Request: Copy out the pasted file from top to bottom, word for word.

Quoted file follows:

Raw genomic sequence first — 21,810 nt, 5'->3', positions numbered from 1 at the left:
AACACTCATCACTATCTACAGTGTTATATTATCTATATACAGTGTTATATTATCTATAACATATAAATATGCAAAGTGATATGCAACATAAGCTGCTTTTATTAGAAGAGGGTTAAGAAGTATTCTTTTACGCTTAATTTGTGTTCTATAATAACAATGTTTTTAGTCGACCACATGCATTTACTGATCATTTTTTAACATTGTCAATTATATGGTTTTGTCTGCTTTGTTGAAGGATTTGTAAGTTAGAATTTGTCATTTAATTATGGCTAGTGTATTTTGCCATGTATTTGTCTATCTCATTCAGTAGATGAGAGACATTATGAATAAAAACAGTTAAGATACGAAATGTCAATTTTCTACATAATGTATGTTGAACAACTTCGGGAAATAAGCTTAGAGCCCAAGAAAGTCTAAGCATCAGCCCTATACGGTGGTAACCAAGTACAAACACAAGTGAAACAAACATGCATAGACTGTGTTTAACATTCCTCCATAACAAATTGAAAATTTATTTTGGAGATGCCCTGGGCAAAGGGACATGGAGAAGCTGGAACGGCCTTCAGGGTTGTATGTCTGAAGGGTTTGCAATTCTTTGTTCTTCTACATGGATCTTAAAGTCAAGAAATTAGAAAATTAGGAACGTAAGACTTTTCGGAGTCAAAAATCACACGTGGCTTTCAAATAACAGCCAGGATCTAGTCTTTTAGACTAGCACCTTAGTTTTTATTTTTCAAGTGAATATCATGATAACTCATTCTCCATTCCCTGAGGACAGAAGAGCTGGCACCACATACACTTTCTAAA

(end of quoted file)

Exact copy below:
Raw genomic sequence first — 21,810 nt, 5'->3', positions numbered from 1 at the left:
AACACTCATCACTATCTACAGTGTTATATTATCTATATACAGTGTTATATTATCTATAACATATAAATATGCAAAGTGATATGCAACATAAGCTGCTTTTATTAGAAGAGGGTTAAGAAGTATTCTTTTACGCTTAATTTGTGTTCTATAATAACAATGTTTTTAGTCGACCACATGCATTTACTGATCATTTTTTAACATTGTCAATTATATGGTTTTGTCTGCTTTGTTGAAGGATTTGTAAGTTAGAATTTGTCATTTAATTATGGCTAGTGTATTTTGCCATGTATTTGTCTATCTCATTCAGTAGATGAGAGACATTATGAATAAAAACAGTTAAGATACGAAATGTCAATTTTCTACATAATGTATGTTGAACAACTTCGGGAAATAAGCTTAGAGCCCAAGAAAGTCTAAGCATCAGCCCTATACGGTGGTAACCAAGTACAAACACAAGTGAAACAAACATGCATAGACTGTGTTTAACATTCCTCCATAACAAATTGAAAATTTATTTTGGAGATGCCCTGGGCAAAGGGACATGGAGAAGCTGGAACGGCCTTCAGGGTTGTATGTCTGAAGGGTTTGCAATTCTTTGTTCTTCTACATGGATCTTAAAGTCAAGAAATTAGAAAATTAGGAACGTAAGACTTTTCGGAGTCAAAAATCACACGTGGCTTTCAAATAACAGCCAGGATCTAGTCTTTTAGACTAGCACCTTAGTTTTTATTTTTCAAGTGAATATCATGATAACTCATTCTCCATTCCCTGAGGACAGAAGAGCTGGCACCACATACACTTTCTAAA